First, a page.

Top administration officials also warn that without the plan, the unemployment rate could hit double digits and the economy could sink deeper into recession.
"It is worse, quite frankly, than everyone thought it was, and it is getting worse every day," Vice President Joe Biden said on CBS' "Face the Nation" Sunday.
All sides agree the plan carries a hefty price tag: It will be paid for with borrowed funds and could swell an already mammoth $1.2 trillion deficit forecast for this year to more than $2 trillion.
Obama had hoped to pick up bipartisan support for the plan, but Republicans have grown increasingly critical of the size of the package. GOP leaders also argue that some of the provisions seem more aimed at achieving liberal policy goals rather than reviving the economy.
House Minority Leader John Boehner, R-Ohio, criticized a part of the bill's $87 billion package to help states with Medicaid costs that would allow states to expand their family planning services. Leaving a White House meeting with Obama on Friday, Boehner said, "How can you spend hundreds of millions of dollars on contraceptives? How does that stimulate the economy?"
House Speaker Nancy Pelosi, appearing on ABC's "This Week" on Sunday, defended the spending. "The family-planning services reduce cost," she said. "The states are in terrible fiscal budget crisis now, and part of it, what we do for children's health, education, and some of those elements, are to help the states meet their financial needs."
When Obama announced this month that there would be no earmarks in the bill, it sharply curtailed the ability of lawmakers to steer money for pet projects in their districts. But critics say the move won't remove politics from the process - it simply shifts the power to bureaucrats at state and federal agencies, who will distribute billions for roads, schools and other projects.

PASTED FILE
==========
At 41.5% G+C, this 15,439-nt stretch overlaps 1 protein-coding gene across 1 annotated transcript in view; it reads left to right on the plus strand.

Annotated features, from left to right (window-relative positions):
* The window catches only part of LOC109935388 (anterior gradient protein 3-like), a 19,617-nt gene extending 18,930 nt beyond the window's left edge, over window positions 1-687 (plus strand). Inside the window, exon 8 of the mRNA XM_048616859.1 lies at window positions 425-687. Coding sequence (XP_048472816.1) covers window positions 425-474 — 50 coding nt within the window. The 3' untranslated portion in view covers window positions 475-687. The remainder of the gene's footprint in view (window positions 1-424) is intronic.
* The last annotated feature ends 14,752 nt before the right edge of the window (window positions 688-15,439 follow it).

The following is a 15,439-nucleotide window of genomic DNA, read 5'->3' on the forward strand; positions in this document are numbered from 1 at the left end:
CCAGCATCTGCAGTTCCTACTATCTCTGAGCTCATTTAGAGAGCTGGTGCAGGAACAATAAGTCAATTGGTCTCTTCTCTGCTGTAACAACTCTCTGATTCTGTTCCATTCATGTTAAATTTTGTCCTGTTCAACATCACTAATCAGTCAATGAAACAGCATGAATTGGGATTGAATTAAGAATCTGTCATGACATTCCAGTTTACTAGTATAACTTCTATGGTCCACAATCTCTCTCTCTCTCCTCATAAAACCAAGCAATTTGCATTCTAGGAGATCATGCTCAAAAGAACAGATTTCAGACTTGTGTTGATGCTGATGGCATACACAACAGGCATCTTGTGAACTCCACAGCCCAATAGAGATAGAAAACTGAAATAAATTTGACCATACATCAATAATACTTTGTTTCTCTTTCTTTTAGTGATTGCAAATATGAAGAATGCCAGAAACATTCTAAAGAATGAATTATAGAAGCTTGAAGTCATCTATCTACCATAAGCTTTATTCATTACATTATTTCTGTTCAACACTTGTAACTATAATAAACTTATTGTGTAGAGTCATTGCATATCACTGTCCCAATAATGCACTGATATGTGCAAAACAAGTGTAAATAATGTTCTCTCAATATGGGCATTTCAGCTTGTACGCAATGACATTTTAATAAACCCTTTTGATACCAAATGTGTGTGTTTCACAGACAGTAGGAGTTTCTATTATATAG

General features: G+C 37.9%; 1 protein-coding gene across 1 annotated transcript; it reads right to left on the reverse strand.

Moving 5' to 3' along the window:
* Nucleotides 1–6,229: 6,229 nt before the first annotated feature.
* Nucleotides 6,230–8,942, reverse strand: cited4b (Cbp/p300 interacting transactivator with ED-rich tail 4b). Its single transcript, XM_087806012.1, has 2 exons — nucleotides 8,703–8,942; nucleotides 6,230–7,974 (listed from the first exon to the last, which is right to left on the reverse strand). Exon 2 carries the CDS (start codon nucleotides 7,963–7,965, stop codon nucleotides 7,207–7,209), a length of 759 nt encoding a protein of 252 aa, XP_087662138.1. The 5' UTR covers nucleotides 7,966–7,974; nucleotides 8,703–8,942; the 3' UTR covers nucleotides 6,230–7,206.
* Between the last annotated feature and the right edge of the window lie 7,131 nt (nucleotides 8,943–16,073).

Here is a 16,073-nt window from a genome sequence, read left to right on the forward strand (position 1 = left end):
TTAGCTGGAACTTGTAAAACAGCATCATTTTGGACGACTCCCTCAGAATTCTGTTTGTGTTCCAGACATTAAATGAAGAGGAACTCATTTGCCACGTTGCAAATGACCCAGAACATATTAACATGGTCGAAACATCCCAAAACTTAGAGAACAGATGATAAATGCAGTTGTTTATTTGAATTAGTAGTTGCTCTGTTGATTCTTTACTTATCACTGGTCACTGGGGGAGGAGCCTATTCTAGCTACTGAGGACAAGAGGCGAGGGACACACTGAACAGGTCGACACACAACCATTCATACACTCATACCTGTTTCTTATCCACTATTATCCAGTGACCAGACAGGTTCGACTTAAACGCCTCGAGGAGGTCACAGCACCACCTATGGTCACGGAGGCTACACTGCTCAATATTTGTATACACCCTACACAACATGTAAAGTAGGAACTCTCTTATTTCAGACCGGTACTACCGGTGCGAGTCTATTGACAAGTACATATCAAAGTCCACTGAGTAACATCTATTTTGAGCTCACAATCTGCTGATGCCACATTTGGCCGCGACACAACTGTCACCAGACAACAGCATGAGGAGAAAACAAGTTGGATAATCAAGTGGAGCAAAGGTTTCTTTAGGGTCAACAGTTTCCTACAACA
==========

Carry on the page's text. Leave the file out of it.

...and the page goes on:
"In the past, in the appropriations bills we could see a list of the projects. They were right there printed in the bill," said David Williams, vice president for policy at Citizens Against Government Waste, a watchdog group. "Now it's going to be a lot more difficult to see where the money is spent. You will have to contact each agency and each program manager to find out where the money is going."
Recovery Web site
Obama and Democratic leaders are hoping to allay those concerns by creating a Web site - www.recovery.gov - where the public can track how the money is being spent.
Some of the biggest winners in the package are federal agencies, which would see a huge infusion of money. The Social Security Administration would get $400 million to replace its 30-year old computer system. The Agricultural Research Service would receive $209 million for deferred maintenance at its facilities. The General Services Administration would get $600 million to replace its older fleet of vehicles with new alternative-fuel cars and trucks.
Democrats say their goal is to create jobs by speeding up work on federal and state projects that would otherwise have waited years for funding.
"The whole idea here is there are lots of projects that have been in the pipeline, on the planning boards, and we're saying, let's get it now," Rep. Chris Van Hollen, D-Md., said last week.